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The DC Punk Scene Relied on the Local Latinx Community

An old Presbyterian church hall located on a busy northwest intersection of Washington, DC, occupies a special place in the histories of two youth movements of the 1980s. In the church's basement, known then as the Wilson Center, DC’s explosive punk and hardcore music scene found a home for performances by bands such as Minor Threat, State of Alert, The Faith, and more. It was also a community space for a large migration of youth fleeing political violence in El Salvador who used it as a resource and a refuge. 

While the space accommodated these two groups — predominantly white punks who hailed from DC's suburbs and semi-suburbs and refugees from war-torn Central America — they existed in the city under very different circumstances and socioeconomic conditions. At the Wilson Center, it was the punks who were the visitors, as the basement had for years been a space for Latinx immigrant autonomy, mutual aid, and youth self-expression.

How this predominantly white youth subculture interacted with the process of Latinx neighborhood building and community making has often been left out of the story of DC’s legendary punk and hardcore scene of the 1980s. In previous decades, the neighborhoods — Adams Morgan, Mount Pleasant, and Columbia Heights — surrounding the church had become anchor points for working-class Black and brown residents who were making do in redlined, disinvested areas. Yet the relatively poor economic conditions of the area’s immigrants, coupled with city neglect, made these neighborhoods optimal spaces for suburban punks to enjoy loud music and violent slam dancing — something that was impossible in more upscale neighborhoods.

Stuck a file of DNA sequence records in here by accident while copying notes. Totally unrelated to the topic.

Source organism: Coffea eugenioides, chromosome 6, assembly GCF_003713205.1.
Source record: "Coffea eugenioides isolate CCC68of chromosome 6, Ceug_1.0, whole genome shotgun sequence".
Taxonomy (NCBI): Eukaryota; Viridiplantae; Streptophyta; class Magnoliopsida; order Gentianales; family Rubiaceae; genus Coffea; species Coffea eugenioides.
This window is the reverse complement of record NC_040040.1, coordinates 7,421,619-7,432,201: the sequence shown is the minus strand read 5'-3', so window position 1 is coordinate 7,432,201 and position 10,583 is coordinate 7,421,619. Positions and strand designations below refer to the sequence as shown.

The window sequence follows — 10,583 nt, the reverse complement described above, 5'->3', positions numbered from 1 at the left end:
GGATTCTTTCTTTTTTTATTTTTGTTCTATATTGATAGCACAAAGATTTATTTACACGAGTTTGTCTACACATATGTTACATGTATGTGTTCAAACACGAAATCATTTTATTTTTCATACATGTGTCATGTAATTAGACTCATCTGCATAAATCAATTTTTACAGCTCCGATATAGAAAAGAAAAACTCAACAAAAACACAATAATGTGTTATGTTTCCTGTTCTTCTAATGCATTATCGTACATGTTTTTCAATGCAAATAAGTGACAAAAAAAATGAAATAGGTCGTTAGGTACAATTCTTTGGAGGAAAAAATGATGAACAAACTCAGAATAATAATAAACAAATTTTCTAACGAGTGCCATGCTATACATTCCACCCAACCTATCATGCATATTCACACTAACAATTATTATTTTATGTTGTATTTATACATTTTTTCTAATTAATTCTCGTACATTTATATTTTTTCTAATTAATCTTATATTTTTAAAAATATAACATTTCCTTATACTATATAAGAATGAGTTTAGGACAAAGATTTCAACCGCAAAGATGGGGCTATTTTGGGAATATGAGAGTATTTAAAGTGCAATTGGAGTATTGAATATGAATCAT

It was here that DC’s punk and hardcore scene found a home within community spaces created by and for Latinx immigrants. A barrio community center gave punk rockers a space to congregate and make unruly sounds, but more importantly it lent some authenticity to the scene’s ideals of all-ages music spaces, self-sufficient autonomy, and anti-corporate culture. In short, Latinx immigrants and refugees gave punks a stage for their own movement, a point which has been largely unacknowledged and forgotten to this day.

Those who were around the scene 40 years ago recall that it was the pioneering, all-Black hardcore band the Bad Brains that organized the first show at the Wilson Center, in 1981, with 13 bands. “This was a mind-blowing show for me,” remembers Malcolm Riviera, a transplant from North Carolina who attended the show. He later organized shows there himself, during the early '80s, to showcase the youth-driven scene of fast, angry, and energetic bands. 

Almost overnight the tiny scene ascended into a giant burst of multifaceted creativity that altered independent and underground music forever. But as important as it was for the DC scene to find “any place where a racket would be tolerated,” as local hardcore luminary Henry Rollins put it about those early years, punks rarely grappled with what it meant to borrow environments built by Black and brown communities.

Read entire article at Teen Vogue